I am interested in tools and techniques that can make setting up a Village Telco network easy for a moderately geeky “guy in the Village”. This is really important for rapid adoption of the Village Telco in the developing world. People need to be able to install, debug, and tune mesh networks without resorting to 1st work Wifi experts, or learning how to be Wifi experts.
Our experience with the Mesh Potato has been encouraging. For example the team in Dili has trained many local Timorese to set up and configure Mesh Potatoes. However about 20% of the nodes have problems with mesh network links. So for the recent Village Telco Camp in Cape Town the team decided it was my role was to explore link tuning tools.
To date we have been using Linux command line tools to help set up our mesh networks. However for the past week we have been exploring the use of audio link tuning tools.
Imagine you are installing a Mesh Potato:
Typically you will be on a roof in bright sunlight with one hand aligning the Mesh Potato. Using an audio interface through the Mesh Potato telephone has several advantages:
- You don’t need to buy a laptop, or risk taking it onto a roof.
- You can listen to a single-piece phone one handed (although dialling requires two hands).
- A phone works in bright sunlight
- Anyone (even the illterate) can use a phone.
- A phone works straight away, it doesn’t take several minutes to boot.
- The phone is powered by the Mesh Potato FXS port, so it won’t run out of battery.
- Phones are much cheaper than a laptop, especially critical for people in the developing world.
- If we get it right, an audio signal will be easier and more intuitive to use than reading and interpreting.
So how can we use a phone to tune a mesh link? Well lets look at a the laptop method first. The technique Lemi (the Timorese leader of the Dili Village Telco) and I use is to connect a laptop to the Mesh Potato, telnet or ssh into the Mesh Potato and use ping:
$ ping 10.130.1.1 -s 1400 -c 100
The “-s 1400” option sends large packets (close to the MTU) which stress the Wifi link. Experience in Dili has shown that if we get a packet loss of less than about 10% the link will be OK for voice calls.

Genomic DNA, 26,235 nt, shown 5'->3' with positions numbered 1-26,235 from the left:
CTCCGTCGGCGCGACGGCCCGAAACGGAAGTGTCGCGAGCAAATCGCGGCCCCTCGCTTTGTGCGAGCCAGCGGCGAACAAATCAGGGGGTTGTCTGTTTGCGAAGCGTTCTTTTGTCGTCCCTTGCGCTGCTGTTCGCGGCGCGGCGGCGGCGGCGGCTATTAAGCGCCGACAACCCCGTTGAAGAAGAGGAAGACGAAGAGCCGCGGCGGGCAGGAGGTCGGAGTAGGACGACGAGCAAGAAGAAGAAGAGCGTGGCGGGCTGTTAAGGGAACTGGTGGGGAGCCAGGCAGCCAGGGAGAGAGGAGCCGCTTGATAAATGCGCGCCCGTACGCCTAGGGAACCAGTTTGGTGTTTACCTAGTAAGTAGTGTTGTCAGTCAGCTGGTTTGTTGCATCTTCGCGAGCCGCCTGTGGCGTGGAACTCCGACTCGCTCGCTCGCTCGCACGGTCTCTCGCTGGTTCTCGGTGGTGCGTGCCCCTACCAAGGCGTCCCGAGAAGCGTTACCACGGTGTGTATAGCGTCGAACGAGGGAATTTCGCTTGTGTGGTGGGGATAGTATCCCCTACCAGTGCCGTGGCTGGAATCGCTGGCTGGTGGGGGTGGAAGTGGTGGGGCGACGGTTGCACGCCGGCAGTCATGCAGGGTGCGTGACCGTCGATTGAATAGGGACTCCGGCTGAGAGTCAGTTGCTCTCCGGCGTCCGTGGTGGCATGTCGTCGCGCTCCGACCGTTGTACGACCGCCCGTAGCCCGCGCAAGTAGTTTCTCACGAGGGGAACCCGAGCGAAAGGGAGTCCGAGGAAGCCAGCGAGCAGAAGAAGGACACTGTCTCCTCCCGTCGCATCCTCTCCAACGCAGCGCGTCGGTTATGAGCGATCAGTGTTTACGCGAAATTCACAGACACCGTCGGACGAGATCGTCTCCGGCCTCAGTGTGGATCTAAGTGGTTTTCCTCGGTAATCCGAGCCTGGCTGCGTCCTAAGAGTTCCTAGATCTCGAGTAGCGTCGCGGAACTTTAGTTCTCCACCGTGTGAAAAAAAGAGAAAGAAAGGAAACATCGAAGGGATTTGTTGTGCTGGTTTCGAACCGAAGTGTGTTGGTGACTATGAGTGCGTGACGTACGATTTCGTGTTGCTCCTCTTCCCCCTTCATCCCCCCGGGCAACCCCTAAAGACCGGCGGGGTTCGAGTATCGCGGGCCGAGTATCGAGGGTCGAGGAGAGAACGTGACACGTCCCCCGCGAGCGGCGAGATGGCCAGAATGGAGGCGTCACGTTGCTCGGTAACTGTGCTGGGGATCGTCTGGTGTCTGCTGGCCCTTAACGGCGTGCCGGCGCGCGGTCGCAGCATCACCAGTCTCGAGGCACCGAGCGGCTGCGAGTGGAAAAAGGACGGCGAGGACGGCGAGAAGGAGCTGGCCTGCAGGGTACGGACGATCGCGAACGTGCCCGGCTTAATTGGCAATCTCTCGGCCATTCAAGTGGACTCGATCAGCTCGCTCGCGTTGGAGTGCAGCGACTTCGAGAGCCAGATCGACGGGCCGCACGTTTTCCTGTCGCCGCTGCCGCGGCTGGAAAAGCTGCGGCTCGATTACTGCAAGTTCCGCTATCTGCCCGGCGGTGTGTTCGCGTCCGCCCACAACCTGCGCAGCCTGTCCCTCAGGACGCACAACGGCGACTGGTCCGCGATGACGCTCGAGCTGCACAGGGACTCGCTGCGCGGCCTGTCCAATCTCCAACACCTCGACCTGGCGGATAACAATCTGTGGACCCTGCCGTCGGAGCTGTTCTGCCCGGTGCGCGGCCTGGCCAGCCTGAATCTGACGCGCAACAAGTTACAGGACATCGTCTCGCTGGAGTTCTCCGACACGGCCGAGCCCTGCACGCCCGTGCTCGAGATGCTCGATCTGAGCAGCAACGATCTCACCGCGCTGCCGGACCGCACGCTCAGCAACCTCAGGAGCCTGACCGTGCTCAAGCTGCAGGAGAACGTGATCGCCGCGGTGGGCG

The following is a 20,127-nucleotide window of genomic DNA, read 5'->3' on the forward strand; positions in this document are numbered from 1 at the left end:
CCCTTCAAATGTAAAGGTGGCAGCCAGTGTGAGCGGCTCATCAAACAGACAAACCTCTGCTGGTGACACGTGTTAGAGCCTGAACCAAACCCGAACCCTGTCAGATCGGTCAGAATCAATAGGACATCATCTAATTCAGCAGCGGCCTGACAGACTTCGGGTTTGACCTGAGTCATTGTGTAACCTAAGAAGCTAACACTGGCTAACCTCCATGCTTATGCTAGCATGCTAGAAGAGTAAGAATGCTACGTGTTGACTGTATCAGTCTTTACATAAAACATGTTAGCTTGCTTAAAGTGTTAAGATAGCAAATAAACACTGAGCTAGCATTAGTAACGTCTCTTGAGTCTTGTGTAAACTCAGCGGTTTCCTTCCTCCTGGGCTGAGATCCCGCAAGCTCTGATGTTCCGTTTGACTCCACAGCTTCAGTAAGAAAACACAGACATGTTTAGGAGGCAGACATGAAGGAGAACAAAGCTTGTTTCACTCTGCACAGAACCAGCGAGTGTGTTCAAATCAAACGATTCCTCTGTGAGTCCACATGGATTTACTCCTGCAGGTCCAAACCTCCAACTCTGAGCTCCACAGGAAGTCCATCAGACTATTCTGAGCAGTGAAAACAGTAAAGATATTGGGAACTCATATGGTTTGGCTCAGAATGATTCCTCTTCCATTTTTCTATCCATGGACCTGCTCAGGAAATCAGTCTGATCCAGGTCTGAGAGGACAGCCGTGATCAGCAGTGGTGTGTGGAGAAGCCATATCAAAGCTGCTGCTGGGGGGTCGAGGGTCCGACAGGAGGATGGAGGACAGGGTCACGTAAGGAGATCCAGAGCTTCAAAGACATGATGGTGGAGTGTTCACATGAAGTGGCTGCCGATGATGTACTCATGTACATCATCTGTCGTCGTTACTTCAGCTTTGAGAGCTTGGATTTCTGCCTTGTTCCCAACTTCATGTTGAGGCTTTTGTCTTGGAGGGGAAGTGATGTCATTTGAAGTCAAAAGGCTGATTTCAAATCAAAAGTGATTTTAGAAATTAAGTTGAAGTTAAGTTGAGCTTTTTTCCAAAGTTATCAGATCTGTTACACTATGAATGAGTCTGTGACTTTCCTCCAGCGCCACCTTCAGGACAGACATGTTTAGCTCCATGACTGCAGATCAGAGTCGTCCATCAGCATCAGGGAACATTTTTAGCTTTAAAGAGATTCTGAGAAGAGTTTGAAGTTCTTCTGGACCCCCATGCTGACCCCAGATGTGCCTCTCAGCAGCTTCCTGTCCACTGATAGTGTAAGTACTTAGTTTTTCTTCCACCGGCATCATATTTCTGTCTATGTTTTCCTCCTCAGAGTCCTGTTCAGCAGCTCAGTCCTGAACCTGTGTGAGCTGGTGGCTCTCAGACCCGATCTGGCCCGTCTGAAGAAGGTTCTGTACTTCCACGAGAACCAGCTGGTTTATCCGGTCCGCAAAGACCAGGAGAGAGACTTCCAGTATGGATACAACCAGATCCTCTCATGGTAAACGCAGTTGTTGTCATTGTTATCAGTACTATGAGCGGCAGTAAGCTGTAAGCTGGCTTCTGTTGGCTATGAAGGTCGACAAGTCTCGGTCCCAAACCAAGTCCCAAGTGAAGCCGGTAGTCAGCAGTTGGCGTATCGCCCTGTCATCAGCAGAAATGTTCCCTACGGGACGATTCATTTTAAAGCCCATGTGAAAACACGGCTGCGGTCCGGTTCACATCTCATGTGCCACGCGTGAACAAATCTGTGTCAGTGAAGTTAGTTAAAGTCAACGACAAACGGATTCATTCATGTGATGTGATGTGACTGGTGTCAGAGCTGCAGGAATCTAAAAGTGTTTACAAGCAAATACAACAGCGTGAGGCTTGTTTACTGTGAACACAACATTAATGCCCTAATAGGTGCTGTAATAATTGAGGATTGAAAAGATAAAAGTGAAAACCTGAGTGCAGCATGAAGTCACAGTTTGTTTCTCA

OK, so somehow we want to “hear” the ping results in a telephone handset. So we need to work out how to “visualise” or “map” the ping statistics to sounds in a handset. This is a little hard to imagine so I took the experimental approach – I hacked the iputils ping to output sound on an x86 Linux machine. Once mature, we can move the audio ping algorithm across to the Mesh Potato, where it can run as an Asterisk application.
The information I think is important is packet loss, jitter, and delay over the link. I have tried to map these quantities to an audible signal.
Here are some examples of my first pass. Click to listen.
One ping packet is sent each second. Each time a packet is sent, we make a 400Hz beep. Then when the packet returns, we emit a second beep. The frequency of the second beep is proportional to the ping time. So a high frequency beep means a long ping time. If there is no second beep, that’s a lost ping packet. A second beep that varies in frequency means jitter.
Try it yourself. You can download an x86 Linux executable version here. To enable audio ping just run it with the -Z option. Don’t forget the ./ in front of ping otherwise you will run your regular system ping.
$ wget http://rowetel.com/downloads/ping
$ chmod u+x ping
$ sudo ./ping localhost -Z
This is very much a work in progress. I would welcome feedback on the “mapping” of the ping information to sounds. Feel free to experiment with your own ideas. The simple mapping I have used is:
freq = triptime*1E-2 + 400;
tone(tone_fd, 0.9, freq, 0.2);
So the frequency is just a scaled version of the trip time. A longer ping time makes a higher frequency tone. This actually works OK, when I wander around a Wifi network with my laptop I can tell you all about the link quality by listening to my laptop. However the consensus of the Village Telco team is that we still have some work to go on the “mapping” to make this a useful tool.